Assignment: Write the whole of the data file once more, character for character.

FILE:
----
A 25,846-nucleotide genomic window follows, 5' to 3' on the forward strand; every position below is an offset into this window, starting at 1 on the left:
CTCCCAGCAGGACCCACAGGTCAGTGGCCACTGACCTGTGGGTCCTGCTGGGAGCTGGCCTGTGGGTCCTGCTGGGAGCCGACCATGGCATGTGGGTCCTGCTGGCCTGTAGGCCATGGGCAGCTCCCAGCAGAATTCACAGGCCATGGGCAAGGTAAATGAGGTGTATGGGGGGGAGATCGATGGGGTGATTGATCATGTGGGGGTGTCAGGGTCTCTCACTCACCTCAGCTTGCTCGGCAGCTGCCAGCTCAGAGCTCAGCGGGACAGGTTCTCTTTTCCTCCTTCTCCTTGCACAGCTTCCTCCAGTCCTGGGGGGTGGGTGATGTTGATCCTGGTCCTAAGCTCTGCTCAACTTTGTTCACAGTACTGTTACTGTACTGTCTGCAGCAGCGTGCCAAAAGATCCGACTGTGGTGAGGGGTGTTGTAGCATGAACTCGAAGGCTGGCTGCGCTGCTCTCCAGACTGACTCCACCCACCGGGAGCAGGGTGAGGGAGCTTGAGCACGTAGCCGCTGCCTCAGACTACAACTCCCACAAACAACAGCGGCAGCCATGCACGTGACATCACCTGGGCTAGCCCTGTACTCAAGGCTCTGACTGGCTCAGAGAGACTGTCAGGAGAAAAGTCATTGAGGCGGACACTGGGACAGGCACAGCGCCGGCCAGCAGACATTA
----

A 25,846-nucleotide genomic window follows, 5' to 3' on the forward strand; every position below is an offset into this window, starting at 1 on the left:
CTCCCAGCAGGACCCACAGGTCAGTGGCCACTGACCTGTGGGTCCTGCTGGGAGCTGGCCTGTGGGTCCTGCTGGGAGCCGACCATGGCATGTGGGTCCTGCTGGCCTGTAGGCCATGGGCAGCTCCCAGCAGAATTCACAGGCCATGGGCAAGGTAAATGAGGTGTATGGGGGGGAGATCGATGGGGTGATTGATCATGTGGGGGTGTCAGGGTCTCTCACTCACCTCAGCTTGCTCGGCAGCTGCCAGCTCAGAGCTCAGCGGGACAGGTTCTCTTTTCCTCCTTCTCCTTGCACAGCTTCCTCCAGTCCTGGGGGGTGGGTGATGTTGATCCTGGTCCTAAGCTCTGCTCAACTTTGTTCACAGTACTGTTACTGTACTGTCTGCAGCAGCGTGCCAAAAGATCCGACTGTGGTGAGGGGTGTTGTAGCATGAACTCGAAGGCTGGCTGCGCTGCTCTCCAGACTGACTCCACCCACCGGGAGCAGGGTGAGGGAGCTTGAGCACGTAGCCGCTGCCTCAGACTACAACTCCCACAAACAACAGCGGCAGCCATGCACGTGACATCACCTGGGCTAGCCCTGTACTCAAGGCTCTGACTGGCTCAGAGAGACTGTCAGGAGAAAAGTCATTGAGGCGGACACTGGGACAGGCACAGCGCCGGCCAGCAGACATTA